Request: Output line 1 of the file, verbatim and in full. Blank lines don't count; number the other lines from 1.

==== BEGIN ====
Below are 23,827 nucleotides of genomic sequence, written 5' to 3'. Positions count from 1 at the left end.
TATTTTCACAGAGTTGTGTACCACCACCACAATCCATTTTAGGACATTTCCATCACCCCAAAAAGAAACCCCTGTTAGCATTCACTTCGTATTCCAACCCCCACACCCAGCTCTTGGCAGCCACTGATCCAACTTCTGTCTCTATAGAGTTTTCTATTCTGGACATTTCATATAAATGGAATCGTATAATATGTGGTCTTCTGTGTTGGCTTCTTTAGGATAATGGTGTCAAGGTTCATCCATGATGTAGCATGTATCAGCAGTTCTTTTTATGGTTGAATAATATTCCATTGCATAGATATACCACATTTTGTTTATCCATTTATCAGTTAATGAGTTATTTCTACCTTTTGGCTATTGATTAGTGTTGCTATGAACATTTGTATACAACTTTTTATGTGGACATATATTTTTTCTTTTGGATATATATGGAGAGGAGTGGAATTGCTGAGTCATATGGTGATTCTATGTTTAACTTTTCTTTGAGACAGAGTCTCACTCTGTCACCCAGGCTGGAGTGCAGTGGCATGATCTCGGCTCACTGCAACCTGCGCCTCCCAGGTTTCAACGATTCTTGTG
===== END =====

Below are 23,827 nucleotides of genomic sequence, written 5' to 3'. Positions count from 1 at the left end.